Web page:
I'm going to cover a sensitive topic today, and I'm doing so because of an experience we had two weeks ago. This experience made me really think about a very real American issue: Border security.
As you may know, we were in San Diego a couple of weeks ago, and one of our days there was spent visiting Monument Mesa. Monument Mesa is the most southwestern part of the United States, and is one of the parts of the US/Mexico border that has a wall. We had to hike to the wall, and Nate was starting to tire, so my mom stayed back with him. My dad and I approached the wall. We hiked up a hill where we could see across into suburban Tijuana. Stopping here, we enjoyed the view of Mexico, the U.S., and the Pacific Ocean. During this time, I witnessed three Border Patrol officers who were leading four people into BP cars. It appeared to me that these people had probably attempted to illegally cross the border, but had been apprehended.
These happenings left me pondering an extremely complicated issue. Should we, as Americans, allow non U.S. citizens, to enter our country without being background checked? Who knows what (drugs, illegal weapons) or who (criminals) might come in to the U.S.? Also, by illegally coming in, they'll be skipping the line which is full of many people legally going through the immigration process may have been waiting for a decade or more.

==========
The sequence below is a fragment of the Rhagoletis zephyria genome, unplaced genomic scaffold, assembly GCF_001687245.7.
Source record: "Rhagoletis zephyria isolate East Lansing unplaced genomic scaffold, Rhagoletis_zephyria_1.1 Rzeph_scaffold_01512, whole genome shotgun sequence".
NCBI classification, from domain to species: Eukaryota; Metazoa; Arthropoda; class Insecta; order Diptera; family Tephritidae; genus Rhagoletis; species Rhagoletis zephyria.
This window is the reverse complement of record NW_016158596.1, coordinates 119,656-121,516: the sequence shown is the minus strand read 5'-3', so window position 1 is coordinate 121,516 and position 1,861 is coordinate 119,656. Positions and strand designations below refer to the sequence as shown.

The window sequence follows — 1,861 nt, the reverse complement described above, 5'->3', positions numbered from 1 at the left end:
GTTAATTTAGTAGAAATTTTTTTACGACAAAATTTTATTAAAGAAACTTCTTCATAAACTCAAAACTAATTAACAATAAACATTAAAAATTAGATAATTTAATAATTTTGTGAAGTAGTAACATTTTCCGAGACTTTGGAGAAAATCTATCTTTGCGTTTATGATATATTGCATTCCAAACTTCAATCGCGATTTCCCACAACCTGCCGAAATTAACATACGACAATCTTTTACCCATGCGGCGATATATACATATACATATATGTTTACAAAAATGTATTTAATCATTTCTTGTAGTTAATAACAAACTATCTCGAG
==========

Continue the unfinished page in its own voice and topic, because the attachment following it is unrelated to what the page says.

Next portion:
But I haven't told you everything that we saw. 3 out of the 4 people that we had seen being led into the cars were in the same family: A mom and two kids. (I know this because I overheard a Border Patrol officer). It made me really wonder how desperate you'd have to be if you attempt to cross one of the most (if not the most) well protected borders in the world to get to a better lifestyle. Ninety-five percent or more of these people are merely trying to escape a difficult life from their home country. It's very difficult not to have your heart touched by these kinds of people and their situation.
So we are stuck with the decision: Should we allow refugees to illegally cross the border, should we build a wall, or should we change the immigration process so more immigrants can come in quickly and legally?